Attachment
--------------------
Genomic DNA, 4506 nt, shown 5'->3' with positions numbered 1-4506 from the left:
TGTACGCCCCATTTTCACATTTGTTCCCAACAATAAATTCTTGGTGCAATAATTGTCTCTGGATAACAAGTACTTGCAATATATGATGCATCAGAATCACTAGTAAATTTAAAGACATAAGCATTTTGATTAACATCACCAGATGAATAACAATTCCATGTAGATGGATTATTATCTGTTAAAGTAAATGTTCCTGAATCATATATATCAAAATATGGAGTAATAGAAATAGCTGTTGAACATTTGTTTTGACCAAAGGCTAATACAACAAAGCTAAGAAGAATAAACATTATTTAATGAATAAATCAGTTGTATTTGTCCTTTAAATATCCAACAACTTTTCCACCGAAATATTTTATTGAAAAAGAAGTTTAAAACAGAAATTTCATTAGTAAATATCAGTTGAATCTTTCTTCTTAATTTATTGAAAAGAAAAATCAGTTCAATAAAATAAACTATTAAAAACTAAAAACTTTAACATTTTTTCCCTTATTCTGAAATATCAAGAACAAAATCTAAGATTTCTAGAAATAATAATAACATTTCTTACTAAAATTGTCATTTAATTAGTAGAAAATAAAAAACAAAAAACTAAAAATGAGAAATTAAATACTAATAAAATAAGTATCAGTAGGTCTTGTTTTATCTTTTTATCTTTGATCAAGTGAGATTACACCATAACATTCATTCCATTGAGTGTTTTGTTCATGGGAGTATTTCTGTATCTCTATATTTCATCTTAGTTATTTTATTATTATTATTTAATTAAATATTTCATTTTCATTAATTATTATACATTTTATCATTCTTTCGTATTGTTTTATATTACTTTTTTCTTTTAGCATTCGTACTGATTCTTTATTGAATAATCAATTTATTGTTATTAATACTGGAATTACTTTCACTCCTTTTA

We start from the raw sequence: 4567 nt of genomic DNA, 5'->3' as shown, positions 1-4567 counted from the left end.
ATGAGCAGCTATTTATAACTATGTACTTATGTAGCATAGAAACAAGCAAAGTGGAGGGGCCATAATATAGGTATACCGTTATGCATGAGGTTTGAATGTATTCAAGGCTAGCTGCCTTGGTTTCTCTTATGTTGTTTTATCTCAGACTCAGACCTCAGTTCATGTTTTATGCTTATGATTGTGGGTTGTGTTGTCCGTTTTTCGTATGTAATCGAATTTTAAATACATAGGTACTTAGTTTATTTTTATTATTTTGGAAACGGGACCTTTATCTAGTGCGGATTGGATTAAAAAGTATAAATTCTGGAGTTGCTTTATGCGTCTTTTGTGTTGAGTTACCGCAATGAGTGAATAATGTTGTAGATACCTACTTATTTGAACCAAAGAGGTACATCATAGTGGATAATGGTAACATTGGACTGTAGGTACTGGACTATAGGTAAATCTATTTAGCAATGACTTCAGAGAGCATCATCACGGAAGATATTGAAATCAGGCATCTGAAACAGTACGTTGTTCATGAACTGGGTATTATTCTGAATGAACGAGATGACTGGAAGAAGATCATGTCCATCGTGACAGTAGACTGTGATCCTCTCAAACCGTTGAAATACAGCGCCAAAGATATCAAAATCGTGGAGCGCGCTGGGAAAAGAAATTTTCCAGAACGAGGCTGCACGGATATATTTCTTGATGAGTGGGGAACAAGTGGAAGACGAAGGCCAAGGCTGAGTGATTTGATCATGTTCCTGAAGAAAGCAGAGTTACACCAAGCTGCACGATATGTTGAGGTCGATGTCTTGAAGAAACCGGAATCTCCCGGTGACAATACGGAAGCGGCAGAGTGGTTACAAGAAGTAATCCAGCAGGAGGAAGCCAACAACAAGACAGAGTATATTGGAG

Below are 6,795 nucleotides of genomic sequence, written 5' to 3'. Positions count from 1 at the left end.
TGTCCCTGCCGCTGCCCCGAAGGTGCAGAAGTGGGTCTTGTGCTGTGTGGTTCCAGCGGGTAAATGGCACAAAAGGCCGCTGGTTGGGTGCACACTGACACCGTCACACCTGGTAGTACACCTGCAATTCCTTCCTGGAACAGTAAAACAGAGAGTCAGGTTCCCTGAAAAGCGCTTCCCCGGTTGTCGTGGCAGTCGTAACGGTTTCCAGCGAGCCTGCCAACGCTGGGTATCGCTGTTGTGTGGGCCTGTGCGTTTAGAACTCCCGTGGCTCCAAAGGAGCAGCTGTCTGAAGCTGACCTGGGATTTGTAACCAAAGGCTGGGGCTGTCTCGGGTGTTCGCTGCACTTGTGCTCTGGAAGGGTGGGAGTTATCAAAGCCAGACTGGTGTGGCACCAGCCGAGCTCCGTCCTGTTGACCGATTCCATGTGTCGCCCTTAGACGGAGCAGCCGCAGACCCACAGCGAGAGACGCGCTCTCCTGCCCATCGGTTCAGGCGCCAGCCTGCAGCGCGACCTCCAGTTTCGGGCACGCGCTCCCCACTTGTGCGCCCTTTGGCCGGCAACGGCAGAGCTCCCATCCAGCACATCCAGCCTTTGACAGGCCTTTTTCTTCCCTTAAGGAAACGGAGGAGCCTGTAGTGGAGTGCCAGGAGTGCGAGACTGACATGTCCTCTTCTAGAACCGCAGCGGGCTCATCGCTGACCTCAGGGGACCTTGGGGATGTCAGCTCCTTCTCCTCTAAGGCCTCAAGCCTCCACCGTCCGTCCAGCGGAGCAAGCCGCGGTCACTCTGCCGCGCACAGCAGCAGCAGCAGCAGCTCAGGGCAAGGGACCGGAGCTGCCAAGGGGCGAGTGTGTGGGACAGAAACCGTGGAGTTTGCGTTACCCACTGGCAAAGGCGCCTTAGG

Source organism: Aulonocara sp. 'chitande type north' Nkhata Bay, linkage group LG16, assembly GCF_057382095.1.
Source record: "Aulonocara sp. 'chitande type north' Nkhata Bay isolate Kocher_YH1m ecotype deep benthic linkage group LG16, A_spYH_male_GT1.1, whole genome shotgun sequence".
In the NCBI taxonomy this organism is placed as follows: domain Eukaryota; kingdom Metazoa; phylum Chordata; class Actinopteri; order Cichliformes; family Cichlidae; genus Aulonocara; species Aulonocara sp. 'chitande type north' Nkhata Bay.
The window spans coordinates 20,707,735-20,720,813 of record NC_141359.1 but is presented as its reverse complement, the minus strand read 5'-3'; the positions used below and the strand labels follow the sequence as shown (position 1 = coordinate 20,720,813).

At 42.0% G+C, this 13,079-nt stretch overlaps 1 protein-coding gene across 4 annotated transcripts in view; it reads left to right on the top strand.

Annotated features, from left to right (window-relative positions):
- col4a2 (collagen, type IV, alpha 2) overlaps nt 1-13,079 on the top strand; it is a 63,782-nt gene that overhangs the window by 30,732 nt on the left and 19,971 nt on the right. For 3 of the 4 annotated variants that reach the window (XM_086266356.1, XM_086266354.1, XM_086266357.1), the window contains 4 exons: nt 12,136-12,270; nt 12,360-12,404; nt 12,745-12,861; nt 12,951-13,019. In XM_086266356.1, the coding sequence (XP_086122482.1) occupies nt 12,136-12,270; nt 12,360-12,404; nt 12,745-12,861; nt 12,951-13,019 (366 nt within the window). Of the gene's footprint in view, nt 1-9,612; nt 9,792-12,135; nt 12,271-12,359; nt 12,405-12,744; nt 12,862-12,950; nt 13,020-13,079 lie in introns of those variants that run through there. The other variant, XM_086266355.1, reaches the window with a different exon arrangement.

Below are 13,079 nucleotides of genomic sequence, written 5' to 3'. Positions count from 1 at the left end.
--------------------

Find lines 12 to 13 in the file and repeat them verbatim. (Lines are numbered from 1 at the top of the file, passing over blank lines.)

Annotated features, from left to right (window-relative positions):
- col4a2 (collagen, type IV, alpha 2) overlaps nt 1-13,079 on the top strand; it is a 63,782-nt gene that overhangs the window by 30,732 nt on the left and 19,971 nt on the right. For 3 of the 4 annotated variants that reach the window (XM_086266356.1, XM_086266354.1, XM_086266357.1), the window contains 4 exons: nt 12,136-12,270; nt 12,360-12,404; nt 12,745-12,861; nt 12,951-13,019. In XM_086266356.1, the coding sequence (XP_086122482.1) occupies nt 12,136-12,270; nt 12,360-12,404; nt 12,745-12,861; nt 12,951-13,019 (366 nt within the window). Of the gene's footprint in view, nt 1-9,612; nt 9,792-12,135; nt 12,271-12,359; nt 12,405-12,744; nt 12,862-12,950; nt 13,020-13,079 lie in introns of those variants that run through there. The other variant, XM_086266355.1, reaches the window with a different exon arrangement.